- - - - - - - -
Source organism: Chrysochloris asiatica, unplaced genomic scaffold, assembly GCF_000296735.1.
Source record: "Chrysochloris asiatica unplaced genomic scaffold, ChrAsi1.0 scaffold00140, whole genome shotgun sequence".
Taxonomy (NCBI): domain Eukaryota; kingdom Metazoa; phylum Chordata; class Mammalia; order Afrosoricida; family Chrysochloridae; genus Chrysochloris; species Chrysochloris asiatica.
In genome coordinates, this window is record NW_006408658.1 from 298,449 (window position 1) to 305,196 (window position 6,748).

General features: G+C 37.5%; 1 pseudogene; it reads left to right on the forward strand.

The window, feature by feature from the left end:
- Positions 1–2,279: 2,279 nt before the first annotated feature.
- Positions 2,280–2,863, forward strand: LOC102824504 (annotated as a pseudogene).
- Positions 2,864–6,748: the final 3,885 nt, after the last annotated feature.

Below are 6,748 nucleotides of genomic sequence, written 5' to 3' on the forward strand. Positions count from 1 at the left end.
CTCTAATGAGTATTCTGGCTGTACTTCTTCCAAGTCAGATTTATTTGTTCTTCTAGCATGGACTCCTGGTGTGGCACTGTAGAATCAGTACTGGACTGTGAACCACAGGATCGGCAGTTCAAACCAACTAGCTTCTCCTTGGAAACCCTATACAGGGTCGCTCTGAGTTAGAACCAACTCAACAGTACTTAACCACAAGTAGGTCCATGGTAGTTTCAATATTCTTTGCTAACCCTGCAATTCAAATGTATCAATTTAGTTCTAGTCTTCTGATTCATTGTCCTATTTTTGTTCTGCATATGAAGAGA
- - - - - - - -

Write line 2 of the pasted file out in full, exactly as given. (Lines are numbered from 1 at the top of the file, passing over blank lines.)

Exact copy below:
Source record: "Chrysochloris asiatica unplaced genomic scaffold, ChrAsi1.0 scaffold00140, whole genome shotgun sequence".